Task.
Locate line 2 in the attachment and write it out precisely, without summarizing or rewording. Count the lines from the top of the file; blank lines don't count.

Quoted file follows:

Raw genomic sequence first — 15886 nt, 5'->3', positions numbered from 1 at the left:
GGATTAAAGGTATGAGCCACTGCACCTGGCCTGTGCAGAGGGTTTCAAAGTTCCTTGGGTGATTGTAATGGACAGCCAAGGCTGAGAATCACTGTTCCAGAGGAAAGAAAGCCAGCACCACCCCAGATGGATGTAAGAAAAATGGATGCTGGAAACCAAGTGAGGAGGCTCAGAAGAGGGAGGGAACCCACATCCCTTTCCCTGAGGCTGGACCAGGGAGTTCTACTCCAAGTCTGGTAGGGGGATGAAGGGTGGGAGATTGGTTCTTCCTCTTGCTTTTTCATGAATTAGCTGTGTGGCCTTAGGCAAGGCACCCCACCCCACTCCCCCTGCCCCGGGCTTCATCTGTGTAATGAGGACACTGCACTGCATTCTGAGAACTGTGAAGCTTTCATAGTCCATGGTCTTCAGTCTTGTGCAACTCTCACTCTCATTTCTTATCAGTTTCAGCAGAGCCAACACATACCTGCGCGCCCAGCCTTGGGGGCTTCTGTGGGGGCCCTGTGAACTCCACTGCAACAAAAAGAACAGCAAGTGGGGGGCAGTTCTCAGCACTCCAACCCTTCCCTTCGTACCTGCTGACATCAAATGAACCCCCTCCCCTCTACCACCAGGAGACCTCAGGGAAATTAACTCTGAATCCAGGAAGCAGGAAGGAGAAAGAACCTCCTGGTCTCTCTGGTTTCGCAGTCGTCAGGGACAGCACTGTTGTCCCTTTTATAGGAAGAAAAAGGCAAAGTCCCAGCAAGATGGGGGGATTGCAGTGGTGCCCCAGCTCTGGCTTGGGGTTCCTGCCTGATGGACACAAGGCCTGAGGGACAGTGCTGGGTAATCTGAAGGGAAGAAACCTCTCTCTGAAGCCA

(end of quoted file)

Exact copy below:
GGATTAAAGGTATGAGCCACTGCACCTGGCCTGTGCAGAGGGTTTCAAAGTTCCTTGGGTGATTGTAATGGACAGCCAAGGCTGAGAATCACTGTTCCAGAGGAAAGAAAGCCAGCACCACCCCAGATGGATGTAAGAAAAATGGATGCTGGAAACCAAGTGAGGAGGCTCAGAAGAGGGAGGGAACCCACATCCCTTTCCCTGAGGCTGGACCAGGGAGTTCTACTCCAAGTCTGGTAGGGGGATGAAGGGTGGGAGATTGGTTCTTCCTCTTGCTTTTTCATGAATTAGCTGTGTGGCCTTAGGCAAGGCACCCCACCCCACTCCCCCTGCCCCGGGCTTCATCTGTGTAATGAGGACACTGCACTGCATTCTGAGAACTGTGAAGCTTTCATAGTCCATGGTCTTCAGTCTTGTGCAACTCTCACTCTCATTTCTTATCAGTTTCAGCAGAGCCAACACATACCTGCGCGCCCAGCCTTGGGGGCTTCTGTGGGGGCCCTGTGAACTCCACTGCAACAAAAAGAACAGCAAGTGGGGGGCAGTTCTCAGCACTCCAACCCTTCCCTTCGTACCTGCTGACATCAAATGAACCCCCTCCCCTCTACCACCAGGAGACCTCAGGGAAATTAACTCTGAATCCAGGAAGCAGGAAGGAGAAAGAACCTCCTGGTCTCTCTGGTTTCGCAGTCGTCAGGGACAGCACTGTTGTCCCTTTTATAGGAAGAAAAAGGCAAAGTCCCAGCAAGATGGGGGGATTGCAGTGGTGCCCCAGCTCTGGCTTGGGGTTCCTGCCTGATGGACACAAGGCCTGAGGGACAGTGCTGGGTAATCTGAAGGGAAGAAACCTCTCTCTGAAGCCA